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Christian Fundamentalist Group Preaches Patriarchy and Women's Fertility as Weapons for Spiritual Warfare

Author Kathryn Joyce explains the bizarre Quiverfull movement dedicated to exploding the birthrate of ultra-conservative Christians.

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Karlin: You said the many arrows in the quiver represent children as being important to Christian warfare. I remember reading that Sarah Palin was part of something called the spiritual warfare movement. The idea was to belong to society, and to take over positions of power. Do the people in the Quiverfull movement see themselves as missionaries?

Joyce:  I recall reading about that, in regard to Sarah Palin, and that was a specific group. Spiritual warfare in the most basic sense is how a Christian engages with the culture by bringing this Christian influence, and knowing that they are there to convert the world and not become more of the world. Spiritual warfare can mean a lot of things, but in terms of using children, and viewing your fertility as a weapon of spiritual warfare -- that is particular to Quiverfull, I think, or people who follow Quiverfull convictions without using their name, which a lot of people do.

Spiritual warfare is about using all of your gifts in a Christian mission against the world. It's not necessarily to be aligned with a literal militaristic way of talking about things. But when people start to talk about spiritual warfare and the Quiverfull movement, it's very clear that they have a lot of earthly goals.  They talk about reclaiming the city of San Francisco for the faithful, or saying we can reclaim Massachusetts for the faithful. We can take over both houses of Congress, and we can take over the government and start doing things the way Christians should be doing them. We can ban offensive movies, and we can wage huge massive boycotts against companies that violate God's standards. 

Eventually, the people who really write about this are hoping that they can set the country legally back into a Christ-law government -- something like the Colonies, the Massachusetts Bay Colonies, the Christian colonies, is the ultimate example they see.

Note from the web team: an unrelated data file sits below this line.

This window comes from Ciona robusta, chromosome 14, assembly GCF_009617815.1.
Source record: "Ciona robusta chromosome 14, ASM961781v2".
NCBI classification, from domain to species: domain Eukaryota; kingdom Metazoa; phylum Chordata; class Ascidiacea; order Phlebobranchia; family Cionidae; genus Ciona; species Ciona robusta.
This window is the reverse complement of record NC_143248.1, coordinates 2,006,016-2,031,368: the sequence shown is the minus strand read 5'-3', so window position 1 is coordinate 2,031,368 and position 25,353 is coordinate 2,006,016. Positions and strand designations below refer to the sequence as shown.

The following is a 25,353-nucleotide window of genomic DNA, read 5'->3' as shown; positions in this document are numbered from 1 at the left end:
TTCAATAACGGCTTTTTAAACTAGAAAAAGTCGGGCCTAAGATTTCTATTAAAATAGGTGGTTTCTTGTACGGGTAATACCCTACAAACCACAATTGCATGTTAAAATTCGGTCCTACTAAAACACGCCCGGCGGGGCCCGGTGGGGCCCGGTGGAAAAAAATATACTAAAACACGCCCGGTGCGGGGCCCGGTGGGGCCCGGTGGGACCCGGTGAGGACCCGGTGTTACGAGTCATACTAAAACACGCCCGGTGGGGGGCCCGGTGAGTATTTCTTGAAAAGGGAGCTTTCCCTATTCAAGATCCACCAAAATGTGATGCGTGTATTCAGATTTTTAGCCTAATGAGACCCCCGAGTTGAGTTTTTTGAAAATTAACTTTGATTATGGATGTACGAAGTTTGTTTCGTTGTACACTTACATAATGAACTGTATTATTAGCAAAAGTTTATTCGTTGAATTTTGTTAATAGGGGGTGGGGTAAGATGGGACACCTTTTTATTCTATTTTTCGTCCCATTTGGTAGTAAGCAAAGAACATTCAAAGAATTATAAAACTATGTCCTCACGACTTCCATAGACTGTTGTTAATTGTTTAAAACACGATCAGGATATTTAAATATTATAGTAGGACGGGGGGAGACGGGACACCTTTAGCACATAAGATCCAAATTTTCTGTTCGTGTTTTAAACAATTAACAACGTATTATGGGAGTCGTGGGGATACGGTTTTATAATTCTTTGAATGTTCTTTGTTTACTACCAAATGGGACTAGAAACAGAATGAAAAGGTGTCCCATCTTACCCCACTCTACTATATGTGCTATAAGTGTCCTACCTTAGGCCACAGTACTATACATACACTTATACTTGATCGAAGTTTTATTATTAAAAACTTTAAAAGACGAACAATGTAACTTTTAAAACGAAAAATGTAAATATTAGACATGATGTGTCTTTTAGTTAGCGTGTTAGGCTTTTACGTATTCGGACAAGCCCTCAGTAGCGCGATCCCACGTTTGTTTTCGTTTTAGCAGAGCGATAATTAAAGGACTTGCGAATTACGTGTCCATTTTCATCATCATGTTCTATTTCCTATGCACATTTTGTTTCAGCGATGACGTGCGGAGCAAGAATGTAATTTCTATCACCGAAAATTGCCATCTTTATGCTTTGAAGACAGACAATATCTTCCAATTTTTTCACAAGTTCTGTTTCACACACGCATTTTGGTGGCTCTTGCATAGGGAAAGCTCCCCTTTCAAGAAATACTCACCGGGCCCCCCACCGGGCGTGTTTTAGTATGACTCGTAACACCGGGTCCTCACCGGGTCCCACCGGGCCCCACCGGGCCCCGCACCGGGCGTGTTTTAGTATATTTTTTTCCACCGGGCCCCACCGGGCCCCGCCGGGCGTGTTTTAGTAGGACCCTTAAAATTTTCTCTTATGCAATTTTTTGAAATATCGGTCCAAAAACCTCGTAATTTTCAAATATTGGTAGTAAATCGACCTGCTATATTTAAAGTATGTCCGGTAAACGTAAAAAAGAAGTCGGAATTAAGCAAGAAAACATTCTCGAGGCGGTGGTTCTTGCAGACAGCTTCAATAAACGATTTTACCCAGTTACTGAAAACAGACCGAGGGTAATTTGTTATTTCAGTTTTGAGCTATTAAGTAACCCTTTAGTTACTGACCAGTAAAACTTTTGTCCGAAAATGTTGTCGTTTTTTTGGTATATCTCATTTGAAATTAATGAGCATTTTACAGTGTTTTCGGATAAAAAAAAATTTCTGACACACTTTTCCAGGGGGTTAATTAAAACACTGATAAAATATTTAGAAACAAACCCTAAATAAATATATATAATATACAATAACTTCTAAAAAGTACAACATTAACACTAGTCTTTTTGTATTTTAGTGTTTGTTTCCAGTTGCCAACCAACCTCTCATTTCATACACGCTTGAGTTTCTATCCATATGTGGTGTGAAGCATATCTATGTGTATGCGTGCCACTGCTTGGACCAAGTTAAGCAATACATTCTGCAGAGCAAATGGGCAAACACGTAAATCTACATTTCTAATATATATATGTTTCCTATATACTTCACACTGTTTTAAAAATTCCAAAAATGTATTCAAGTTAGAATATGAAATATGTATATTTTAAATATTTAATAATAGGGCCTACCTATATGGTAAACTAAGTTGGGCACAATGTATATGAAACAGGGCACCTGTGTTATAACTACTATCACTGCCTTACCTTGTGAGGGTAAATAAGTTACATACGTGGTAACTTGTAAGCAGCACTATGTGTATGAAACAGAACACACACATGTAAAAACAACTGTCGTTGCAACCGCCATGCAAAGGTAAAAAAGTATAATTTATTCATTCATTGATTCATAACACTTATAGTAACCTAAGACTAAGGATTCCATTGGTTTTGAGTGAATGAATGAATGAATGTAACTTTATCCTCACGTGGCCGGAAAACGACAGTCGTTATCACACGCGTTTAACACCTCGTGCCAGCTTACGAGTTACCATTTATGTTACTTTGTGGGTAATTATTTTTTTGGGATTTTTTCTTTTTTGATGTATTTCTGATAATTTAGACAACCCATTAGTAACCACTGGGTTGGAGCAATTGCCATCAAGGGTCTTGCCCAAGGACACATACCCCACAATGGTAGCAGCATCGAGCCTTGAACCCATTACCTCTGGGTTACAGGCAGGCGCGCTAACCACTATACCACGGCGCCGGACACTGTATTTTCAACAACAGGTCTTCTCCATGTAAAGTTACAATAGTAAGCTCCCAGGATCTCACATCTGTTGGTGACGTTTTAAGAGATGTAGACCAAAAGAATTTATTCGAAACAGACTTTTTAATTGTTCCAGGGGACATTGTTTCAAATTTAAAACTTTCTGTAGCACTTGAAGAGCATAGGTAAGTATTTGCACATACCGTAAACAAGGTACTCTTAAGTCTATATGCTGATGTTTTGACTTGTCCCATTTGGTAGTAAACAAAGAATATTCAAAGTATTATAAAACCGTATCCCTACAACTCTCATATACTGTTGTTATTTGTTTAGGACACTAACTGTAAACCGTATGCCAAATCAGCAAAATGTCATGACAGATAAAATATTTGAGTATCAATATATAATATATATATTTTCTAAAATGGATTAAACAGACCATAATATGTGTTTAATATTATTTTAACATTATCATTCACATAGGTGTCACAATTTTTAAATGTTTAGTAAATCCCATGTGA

Karlin: What drew you to look so closely at this movement? 

Joyce: I first starting researching and writing about this movement when I was looking into the phenomenon of pharmacists who were claiming conscientious objection to filling birth control prescriptions. I was really surprised that these people who are anti-abortion would also be anti-contraception. And, of course, that's the rub. More and more people are understanding in the past five years is it's not one or the other with Quiverfull and anti-contraception advocates. They are advocating an extremely conservative and extremist anti-sex philosophy.

Looking back on the people supporting this, there was a really organized movement of people behind the anti-contraception movement, and they were really talking most about how feminism had led to birth control, which had led to abortion. They had to attack the root of this problem, which was attacking women's rights, and women's right to control their fertility. 

Karlin: Historically, female subservience to the male has been the rule rather than the exception. What motivates a woman in this contemporary modern culture to accept this? How do we as secular people get inside such a woman's head and understand her being subservient and obsequious to the male head of the family?

Joyce: I think, first off, there's a bit of a trade off offered to women who sometimes don't see a lot of options for themselves in the workplace. They re-embrace these traditional roles with astounding vigor because basically, if it's a question of being a blue-collar laborer, and you're not offered a fulfilling role, or being some kind of angel in the house, then she'll choose the angel in the house.